Abortion Created Serious Debates and Research Paper

Excerpt from Research Paper :

A normal pro-life campaign is less complex than Catholic anti-abortion principles because of the religious aspect of the matter. The connection between the Catholic Church and morality has come to be stronger in the recent years in spite of the fact that it does not essentially function based on morality alone. To a certain degree, one might be inclined to consider that the Church is wrong in promoting anti-abortion simply because it wants to follow Christian tradition. Catholic teachings are essentially derived from the Bible and "whatever the "moral" teaching of the Church might be, it is, in the final analysis, a function of how to read the Scripture. Christian morality is not, in short, a "stand-alone" moral position" (O'Brien 92). In promoting anti-abortion messages, Catholic representatives practically go against the general message that the Gospel is trying to convey.

Catholics have recently been more determined than ever to fight against abortion, considering that society has already created many cases that serve as models for people who are uncertain about getting an abortion. The 1873 Supreme Court case of Roe vs. Wade has had a powerful effect on pro-life advocates and on anti-abortion Catholics. It made it possible for people to look at abortion from a different angle as people demanded that abortion could also be caused by less important factors such as individuals being unprepared to become parents. In spite of the fact that abortion came to be seen as something less contentious consequent to this trial, pro-life Catholics have not lost their strength of mind and have started to employ even more effort in making society understand their point-of-view. Dedicated anti-abortion Catholics are generally inclined to consider that individuals who called themselves Catholics and claim to agree to abortion are nothing but hypocrite atheists who are interested in destabilizing the general image of Catholicism (Faundes & Barzelatto 140).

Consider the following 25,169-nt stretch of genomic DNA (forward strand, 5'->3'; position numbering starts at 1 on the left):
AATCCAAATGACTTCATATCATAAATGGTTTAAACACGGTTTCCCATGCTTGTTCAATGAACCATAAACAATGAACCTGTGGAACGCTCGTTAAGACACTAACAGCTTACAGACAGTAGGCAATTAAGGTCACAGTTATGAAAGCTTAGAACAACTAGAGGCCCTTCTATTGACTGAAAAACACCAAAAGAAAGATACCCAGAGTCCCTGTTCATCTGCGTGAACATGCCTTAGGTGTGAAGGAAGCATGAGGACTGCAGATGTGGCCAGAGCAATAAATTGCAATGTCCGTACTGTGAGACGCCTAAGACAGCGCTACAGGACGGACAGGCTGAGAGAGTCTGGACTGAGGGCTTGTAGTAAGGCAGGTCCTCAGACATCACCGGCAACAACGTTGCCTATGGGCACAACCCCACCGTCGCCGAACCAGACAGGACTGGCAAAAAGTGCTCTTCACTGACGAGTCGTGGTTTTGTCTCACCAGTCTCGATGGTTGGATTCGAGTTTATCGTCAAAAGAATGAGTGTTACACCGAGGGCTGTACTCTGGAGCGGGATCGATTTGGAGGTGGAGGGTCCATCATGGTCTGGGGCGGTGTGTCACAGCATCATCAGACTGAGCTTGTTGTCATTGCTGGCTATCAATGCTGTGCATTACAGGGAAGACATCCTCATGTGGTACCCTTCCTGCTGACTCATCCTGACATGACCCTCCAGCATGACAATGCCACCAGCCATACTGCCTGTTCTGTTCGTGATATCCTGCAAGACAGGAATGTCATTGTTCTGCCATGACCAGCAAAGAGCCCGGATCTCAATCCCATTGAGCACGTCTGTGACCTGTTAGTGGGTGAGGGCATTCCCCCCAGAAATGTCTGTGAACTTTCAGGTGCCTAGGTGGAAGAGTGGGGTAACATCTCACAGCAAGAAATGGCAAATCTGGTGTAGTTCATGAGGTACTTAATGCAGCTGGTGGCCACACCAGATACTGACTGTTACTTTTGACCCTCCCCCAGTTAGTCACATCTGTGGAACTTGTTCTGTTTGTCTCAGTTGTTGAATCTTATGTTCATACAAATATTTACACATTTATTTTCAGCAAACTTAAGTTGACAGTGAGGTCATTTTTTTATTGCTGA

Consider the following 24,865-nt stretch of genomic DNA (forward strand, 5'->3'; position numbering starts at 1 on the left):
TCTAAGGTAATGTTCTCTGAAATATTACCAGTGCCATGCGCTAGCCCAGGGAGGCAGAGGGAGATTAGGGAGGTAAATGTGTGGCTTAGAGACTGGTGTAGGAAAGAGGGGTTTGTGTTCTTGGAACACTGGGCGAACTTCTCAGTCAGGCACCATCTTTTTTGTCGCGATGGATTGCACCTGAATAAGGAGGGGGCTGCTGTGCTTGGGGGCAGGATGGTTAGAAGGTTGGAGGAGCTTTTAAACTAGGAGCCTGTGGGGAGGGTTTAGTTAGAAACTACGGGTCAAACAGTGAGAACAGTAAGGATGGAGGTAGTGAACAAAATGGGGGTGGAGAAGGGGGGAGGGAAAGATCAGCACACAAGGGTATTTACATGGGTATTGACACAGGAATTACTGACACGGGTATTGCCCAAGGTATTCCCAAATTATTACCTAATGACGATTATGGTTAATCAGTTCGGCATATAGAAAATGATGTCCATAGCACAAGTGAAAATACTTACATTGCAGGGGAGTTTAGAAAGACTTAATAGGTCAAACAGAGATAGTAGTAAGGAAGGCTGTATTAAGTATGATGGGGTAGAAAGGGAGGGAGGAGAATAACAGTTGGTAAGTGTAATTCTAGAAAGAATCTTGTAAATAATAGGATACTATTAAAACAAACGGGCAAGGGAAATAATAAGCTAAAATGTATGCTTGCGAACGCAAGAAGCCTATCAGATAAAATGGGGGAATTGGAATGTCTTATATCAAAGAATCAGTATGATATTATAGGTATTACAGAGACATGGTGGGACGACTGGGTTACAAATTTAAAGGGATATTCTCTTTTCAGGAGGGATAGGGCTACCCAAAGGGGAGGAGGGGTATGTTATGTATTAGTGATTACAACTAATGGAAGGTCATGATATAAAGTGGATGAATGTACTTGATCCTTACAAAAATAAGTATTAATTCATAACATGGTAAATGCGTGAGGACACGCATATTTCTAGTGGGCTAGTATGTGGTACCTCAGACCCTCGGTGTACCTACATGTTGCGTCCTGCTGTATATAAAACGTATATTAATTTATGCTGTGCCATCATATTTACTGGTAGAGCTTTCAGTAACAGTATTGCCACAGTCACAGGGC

One of the largest Protestant communities in the U.S., the Southern Baptist Convention, has also gotten actively involved in persecuting pro-choice activists. In spite of the fact that Baptists in the U.S. typically tend to be against anything supported by Catholics, they did not do so when it came to abortion. Similar to the Catholic Church, the Southern Baptist Convention considers that life does not start when an individual is born and believes that fetuses have souls. Also, it promotes the belief that abortion should only be accepted in extreme cases such as when a woman has been raped or when medical complications make it likely for the child or for the mother to die (Tatom Ammerman 19).